Bladder Cancer



The bladder cancer experts at Duke Prostate and Urologic Cancer Center bring you today's cutting-edge treatments to help you reach a healthier tomorrow. Our specialists are leaders in the diagnosis and treatment of bladder cancer as members of Duke’s nationally ranked urology and cancer programs.

The Duke Prostate and Urologic Cancer Center is a collaborative powerhouse, using the latest leading-edge medical, surgical and radiation therapies to provide comprehensive and personalized care. As a top referral center for bladder cancer, we specialize in hard-to-find and difficult-to-treat cases.

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Detection & Diagnosis

Finding bladder cancer early and getting an accurate diagnosis is key to your health and overall outcome. Here are some tests your oncologist may order:

  • Urine cytology: Urine is analyzed under a microscope to check for cancer cells.
  • Cystoscopy: A narrow tube called a cystoscope is inserted through your urethra (the tube through which urine exits the body) to enable your doctor to look carefully at the internal surface of your bladder. Your doctor may take a tissue sample at this time.
  • Advanced imaging: Visualizes structures in your urinary tract and surrounding area using CT, MRI, ultrasound or X-ray imaging. If you have confirmed bladder cancer, cancer-staging tests may also include CT, MRI, PET scans and chest X-rays.

State-of-the-Art Treatment

The Duke Prostate and Urologic Cancer Center bladder cancer specialists use the latest medical and surgical advances to treat bladder cancer at every stage, including non-invasive, invasive and metastatic disease. Sophisticated techniques target treatment of your bladder tumor while minimizing disruption to healthy tissue. If needed, our skilled surgeons can perform complex surgery and reconstruction suited to individual patient circumstances and preferences.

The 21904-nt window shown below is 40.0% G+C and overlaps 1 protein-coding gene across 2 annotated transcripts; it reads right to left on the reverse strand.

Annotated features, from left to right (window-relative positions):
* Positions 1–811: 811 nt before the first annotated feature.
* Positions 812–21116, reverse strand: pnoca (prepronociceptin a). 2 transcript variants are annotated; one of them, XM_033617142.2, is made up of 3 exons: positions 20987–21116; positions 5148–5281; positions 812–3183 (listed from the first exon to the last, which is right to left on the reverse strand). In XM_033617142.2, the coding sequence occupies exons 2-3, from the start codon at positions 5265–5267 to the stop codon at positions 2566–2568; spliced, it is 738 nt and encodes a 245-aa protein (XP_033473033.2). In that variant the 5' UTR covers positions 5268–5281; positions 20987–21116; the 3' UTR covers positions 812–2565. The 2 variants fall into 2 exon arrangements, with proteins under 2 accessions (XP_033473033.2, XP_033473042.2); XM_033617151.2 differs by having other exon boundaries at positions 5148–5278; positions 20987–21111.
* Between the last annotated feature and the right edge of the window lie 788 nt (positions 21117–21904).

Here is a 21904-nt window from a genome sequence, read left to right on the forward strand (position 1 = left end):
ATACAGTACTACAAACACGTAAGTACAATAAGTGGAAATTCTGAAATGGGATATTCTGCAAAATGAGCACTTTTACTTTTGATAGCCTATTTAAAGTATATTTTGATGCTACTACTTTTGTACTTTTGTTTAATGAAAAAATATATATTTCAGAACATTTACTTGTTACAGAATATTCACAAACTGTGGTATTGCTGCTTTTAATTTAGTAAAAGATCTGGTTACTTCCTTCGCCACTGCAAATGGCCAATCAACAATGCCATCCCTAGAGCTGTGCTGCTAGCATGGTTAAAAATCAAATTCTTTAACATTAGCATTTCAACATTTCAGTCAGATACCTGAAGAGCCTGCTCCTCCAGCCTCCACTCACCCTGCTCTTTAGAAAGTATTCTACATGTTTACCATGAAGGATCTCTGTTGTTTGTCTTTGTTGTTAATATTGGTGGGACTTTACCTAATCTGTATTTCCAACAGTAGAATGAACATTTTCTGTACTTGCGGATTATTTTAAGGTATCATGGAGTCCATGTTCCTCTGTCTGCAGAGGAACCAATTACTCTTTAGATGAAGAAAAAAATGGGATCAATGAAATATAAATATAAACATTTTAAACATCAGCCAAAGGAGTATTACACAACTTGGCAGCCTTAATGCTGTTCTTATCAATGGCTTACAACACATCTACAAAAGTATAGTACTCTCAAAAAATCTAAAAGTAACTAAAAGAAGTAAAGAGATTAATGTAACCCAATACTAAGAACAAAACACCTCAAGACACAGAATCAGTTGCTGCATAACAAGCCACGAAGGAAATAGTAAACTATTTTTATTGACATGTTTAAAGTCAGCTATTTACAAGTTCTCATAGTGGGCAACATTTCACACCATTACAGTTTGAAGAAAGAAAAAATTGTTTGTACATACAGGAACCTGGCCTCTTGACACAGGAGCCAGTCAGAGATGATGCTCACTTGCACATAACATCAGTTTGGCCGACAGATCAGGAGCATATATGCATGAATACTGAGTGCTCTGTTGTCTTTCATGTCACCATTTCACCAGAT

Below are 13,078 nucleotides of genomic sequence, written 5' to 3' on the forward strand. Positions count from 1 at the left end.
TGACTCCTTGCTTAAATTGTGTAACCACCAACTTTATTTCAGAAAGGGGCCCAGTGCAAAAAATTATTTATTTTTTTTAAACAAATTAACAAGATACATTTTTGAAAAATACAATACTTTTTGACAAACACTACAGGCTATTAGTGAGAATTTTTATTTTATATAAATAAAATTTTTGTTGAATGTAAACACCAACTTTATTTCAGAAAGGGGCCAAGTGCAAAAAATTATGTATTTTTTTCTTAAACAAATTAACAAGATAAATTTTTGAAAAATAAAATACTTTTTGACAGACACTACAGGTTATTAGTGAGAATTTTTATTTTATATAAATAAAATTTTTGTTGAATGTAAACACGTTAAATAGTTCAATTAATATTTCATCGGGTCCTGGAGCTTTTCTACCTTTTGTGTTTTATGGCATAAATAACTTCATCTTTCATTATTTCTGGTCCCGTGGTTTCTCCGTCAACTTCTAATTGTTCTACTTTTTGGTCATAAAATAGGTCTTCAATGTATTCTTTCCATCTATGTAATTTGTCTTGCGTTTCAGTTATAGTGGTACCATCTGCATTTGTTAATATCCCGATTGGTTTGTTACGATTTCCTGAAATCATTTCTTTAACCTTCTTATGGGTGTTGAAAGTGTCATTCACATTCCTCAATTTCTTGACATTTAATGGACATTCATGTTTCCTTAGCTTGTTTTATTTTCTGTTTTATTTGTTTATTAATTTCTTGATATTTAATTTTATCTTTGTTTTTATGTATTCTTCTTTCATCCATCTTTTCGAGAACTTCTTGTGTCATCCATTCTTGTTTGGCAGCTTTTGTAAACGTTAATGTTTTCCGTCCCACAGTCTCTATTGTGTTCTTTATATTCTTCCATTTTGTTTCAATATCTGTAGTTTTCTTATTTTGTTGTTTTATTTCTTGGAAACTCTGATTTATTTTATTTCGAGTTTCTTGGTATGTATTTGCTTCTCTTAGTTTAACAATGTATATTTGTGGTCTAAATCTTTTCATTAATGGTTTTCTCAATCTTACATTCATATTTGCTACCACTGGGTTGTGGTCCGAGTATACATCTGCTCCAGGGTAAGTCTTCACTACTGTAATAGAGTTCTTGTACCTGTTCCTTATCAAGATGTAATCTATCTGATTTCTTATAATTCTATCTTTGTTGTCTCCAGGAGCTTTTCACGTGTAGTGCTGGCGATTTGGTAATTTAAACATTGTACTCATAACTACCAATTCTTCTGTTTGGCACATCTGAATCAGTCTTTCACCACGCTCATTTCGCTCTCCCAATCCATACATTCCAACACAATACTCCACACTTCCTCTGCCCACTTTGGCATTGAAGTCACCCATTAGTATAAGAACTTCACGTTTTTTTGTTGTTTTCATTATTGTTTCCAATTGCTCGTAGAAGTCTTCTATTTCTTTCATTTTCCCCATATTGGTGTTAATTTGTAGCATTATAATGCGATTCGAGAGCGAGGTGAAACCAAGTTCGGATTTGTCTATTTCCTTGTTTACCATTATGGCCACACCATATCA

The following are some of the treatment options available:

Surgery for cancer removal:

  • Transurethral resection (TUR): A minimally invasive surgery without any incisions that utilizes a thin tube inserted into the urethra to reach the bladder and either laser or electrical current to remove and kill tumor cells or abnormal tissue. This is typically the standard-of-care for non-invasive tumors that have not spread beyond the superficial layers of the bladder. It may be followed by intravesical (within bladder) therapy administered directly to the bladder through a catheter to kill cancer cells.
  • Radical cystectomy: Surgery that involves the removal of the whole bladder as well as nearby lymph nodes and subsequent urinary tract reconstruction. This is typically the standard-of-care treatment for localized cancers that have spread beyond the superficial layers of the bladder.
  • Partial cystectomy: In certain circumstances, surgery may be performed that removes only part of the bladder that contains the tumor while preserving the rest of it.

Reconstruction Surgery:

These procedures form a urinary diversion (reservoir to store and excrete urine) after your bladder is removed during a radical cystectomy. Duke offers three options:

  • Orthotopic neobladder: A piece of small intestine is used to create an internal urine reservoir that is connected to your urethra. This provides the closest approximation to the natural bladder in the ability to store and excrete urine under voluntary control.